Last week, I praised the deep-fried turkey and suggested that burning down the house was not a great Thanksgiving tradition. So, what have we learned from these great pieces of wisdom? Not much, apparently.
As an example, a thoughtful reader sent along this deep-fried turkey video. It is a reminder that we should all renew our homeowner’s insurance.
It is nice that Teddy took the advice not to fry the turkey inside the house. He did not take the suggestion to have a fire extinguisher handy — sort of a mistake.
Since you probably come here for information about the law, not for me to pass judgment on stupid, here we go.
Intentionally burning down your house can void most insurance claims. The insurance adjuster will argue that Teddy knew the danger and did it anyway. Add to this that his wife/girlfriend taped the whole thing, so a jury can now see what happened in real time. In the video, she admits she is scared to go outside. That is not a good statement for Teddy’s case.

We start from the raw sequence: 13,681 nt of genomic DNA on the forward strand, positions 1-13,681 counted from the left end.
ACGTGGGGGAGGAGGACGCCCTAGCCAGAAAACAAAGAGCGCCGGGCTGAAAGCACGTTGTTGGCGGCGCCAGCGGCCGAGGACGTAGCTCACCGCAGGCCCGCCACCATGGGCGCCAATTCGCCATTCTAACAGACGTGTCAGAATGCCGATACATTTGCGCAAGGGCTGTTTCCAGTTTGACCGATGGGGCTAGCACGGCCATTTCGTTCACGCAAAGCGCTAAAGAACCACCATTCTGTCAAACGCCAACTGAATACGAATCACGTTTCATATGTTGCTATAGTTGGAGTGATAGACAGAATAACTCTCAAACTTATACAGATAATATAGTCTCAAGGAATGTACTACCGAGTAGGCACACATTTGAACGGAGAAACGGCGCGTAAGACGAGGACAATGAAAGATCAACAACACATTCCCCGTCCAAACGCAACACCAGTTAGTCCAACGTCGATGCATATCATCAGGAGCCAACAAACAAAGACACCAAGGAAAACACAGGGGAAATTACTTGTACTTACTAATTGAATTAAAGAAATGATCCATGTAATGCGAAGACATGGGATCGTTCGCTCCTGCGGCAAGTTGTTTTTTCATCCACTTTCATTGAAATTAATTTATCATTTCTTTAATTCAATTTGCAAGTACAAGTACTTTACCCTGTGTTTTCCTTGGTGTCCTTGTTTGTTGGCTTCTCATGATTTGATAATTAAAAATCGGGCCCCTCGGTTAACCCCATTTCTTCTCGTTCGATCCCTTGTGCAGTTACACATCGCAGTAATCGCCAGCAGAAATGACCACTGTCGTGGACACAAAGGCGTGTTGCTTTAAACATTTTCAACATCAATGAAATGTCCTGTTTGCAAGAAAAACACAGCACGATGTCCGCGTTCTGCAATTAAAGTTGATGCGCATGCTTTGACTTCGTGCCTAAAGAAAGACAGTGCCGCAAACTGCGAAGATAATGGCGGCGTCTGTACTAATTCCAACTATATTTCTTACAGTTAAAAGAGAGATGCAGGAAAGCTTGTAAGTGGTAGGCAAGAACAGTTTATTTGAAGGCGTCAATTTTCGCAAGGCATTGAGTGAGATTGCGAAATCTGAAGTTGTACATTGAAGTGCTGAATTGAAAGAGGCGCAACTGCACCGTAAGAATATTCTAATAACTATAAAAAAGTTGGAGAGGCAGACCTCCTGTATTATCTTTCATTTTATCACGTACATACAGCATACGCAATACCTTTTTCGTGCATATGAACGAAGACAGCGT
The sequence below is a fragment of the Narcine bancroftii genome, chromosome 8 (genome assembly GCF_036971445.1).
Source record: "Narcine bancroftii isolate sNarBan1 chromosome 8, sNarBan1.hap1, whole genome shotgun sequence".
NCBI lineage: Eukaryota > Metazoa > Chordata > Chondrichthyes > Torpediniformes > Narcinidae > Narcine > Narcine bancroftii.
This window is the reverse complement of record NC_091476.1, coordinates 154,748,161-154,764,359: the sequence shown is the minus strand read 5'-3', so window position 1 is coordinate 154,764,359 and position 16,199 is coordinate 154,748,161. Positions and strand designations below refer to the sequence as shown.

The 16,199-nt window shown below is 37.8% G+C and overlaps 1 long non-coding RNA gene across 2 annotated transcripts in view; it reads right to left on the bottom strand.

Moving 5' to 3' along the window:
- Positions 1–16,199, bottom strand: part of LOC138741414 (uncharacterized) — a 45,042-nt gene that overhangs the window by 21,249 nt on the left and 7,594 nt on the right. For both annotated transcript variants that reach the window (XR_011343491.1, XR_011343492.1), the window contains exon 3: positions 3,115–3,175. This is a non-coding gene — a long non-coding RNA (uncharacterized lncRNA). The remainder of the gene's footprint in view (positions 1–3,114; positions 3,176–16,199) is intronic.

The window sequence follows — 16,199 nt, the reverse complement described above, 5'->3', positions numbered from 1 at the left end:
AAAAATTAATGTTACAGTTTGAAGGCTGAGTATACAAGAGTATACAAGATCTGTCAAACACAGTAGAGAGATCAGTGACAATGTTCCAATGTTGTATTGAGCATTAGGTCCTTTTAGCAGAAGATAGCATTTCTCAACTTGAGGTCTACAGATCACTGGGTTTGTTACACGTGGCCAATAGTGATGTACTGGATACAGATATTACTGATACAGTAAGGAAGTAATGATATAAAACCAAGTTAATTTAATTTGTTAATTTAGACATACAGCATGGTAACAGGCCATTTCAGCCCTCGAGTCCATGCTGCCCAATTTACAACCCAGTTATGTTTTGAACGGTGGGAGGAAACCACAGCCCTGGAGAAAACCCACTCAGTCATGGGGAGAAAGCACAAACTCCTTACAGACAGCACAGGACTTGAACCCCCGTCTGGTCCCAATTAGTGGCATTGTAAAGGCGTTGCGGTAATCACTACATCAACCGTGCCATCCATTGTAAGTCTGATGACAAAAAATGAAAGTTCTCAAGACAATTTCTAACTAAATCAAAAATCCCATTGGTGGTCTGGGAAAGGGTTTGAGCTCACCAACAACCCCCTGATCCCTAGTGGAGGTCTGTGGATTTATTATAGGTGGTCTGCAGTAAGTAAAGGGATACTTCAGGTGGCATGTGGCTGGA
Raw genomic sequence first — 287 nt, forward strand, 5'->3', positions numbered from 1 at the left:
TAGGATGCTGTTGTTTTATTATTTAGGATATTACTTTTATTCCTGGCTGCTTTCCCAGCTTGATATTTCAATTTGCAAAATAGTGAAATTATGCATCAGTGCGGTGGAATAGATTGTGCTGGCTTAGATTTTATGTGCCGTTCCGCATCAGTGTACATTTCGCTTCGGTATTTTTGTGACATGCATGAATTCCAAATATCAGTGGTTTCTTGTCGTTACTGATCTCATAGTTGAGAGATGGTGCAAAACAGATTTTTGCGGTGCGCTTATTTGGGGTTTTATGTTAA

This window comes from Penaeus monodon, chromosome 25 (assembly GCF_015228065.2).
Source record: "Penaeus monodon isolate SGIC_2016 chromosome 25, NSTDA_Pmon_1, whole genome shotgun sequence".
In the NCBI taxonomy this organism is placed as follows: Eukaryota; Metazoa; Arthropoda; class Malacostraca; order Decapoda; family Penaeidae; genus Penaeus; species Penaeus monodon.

Good news for the neighbors. If their houses burn down due to Teddy’s exploding turkey, it will most likely be considered an accident, and most insurance policies cover accidental fires. The next-door folk may have to live in a motel or doublewide while the house is rebuilt, but it will be rebuilt. To summarize, if you think your neighbors like to explode turkeys, check with your insurance agent … soon.
Deep frying has one benefit I heard of this past week. Here is what happened. Someone didn’t close the door, and the family dog escaped to roam the neighborhood and nearby woods. A quick-thinking uncle grabbed a turkey leg and started running down the street. The pooch came safely home.
Now you are hopefully home safe from your Thanksgiving travels, full of good food, and getting ready to do it all again at the end of this month. Why we do what we do is a mystery.
Happy holidays from all of us at Eiland & Ritchie. Stay safe.
Join us on NBC 15 LawCall here in Mobile every Sunday night at 10:30, right after the news. We are taking a fall break and will offer 5-minute segments for the rest of the year and a live call-in segment every Monday on NBC 15 at around lunchtime. You can also call the Eiland & Ritchie offices at (251) 666-1212. We specifically set aside a few hours Monday morning to answer your questions
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